is a name for a Cajun dance
party, originating before World War II
. According to Mark Humphrey's notes from the Roots n' Blues CD "Cajun Dance Party - Fais Do-Do", the parties were named for "the gentle command ('go to sleep') young mothers offered bawling infants." He quotes early Cajun musician Edwin Duhon
of the Hackberry Ramblers, "She'd go to the cry room, give the baby a nipple
and say, 'Fais do-do.' She'd want the baby to go to sleep fast, 'cause she's worried about her husband dancing with somebody else out there."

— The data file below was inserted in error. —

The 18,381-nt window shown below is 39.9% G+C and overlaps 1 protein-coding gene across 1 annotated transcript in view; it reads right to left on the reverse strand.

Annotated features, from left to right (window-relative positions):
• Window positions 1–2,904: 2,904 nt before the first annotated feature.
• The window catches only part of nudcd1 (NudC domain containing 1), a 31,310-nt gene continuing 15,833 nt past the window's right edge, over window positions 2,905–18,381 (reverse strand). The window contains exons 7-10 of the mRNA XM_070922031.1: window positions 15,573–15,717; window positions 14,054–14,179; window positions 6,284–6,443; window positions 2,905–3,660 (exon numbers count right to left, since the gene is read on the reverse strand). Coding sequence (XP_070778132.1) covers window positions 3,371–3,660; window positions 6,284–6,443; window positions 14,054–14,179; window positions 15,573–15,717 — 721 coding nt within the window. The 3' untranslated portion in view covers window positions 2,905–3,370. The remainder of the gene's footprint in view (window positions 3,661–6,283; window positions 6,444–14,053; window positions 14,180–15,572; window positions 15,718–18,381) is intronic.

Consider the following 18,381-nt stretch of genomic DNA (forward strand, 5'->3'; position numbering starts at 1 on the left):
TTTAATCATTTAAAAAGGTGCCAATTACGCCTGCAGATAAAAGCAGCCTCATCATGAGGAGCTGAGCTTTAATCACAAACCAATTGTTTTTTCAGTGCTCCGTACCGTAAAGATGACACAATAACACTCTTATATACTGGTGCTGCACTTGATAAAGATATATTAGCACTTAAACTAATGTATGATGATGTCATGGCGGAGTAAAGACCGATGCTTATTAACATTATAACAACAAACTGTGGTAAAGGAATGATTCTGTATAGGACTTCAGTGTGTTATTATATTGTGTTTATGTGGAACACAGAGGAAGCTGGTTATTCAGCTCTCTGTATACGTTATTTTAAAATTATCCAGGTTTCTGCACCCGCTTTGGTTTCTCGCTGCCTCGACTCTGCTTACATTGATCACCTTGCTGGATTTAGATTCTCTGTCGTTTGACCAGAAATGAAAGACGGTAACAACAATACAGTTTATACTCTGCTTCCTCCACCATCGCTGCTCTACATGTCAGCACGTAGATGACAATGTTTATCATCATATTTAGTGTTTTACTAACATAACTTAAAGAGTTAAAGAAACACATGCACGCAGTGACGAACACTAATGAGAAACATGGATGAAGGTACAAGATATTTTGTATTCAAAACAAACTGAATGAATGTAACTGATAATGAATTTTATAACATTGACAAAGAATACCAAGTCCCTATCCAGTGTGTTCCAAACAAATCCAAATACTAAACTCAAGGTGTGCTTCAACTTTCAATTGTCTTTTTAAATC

'Do-do' itself is a shortening of the French verb dormir (to sleep), used primarily in speaking to small children. Comparable to the American English "beddy-bye", it is still commonly used by French-speaking people.
Sheriff Harry Lee of Jefferson Parish, Louisiana hosts perhaps the most famous contemporary fais do-do, an annual bash which raises money for his reelection campaigns and for charity. The fais do-do was featured in the November 28, 2006 broadcast of NPR's All Things Considered.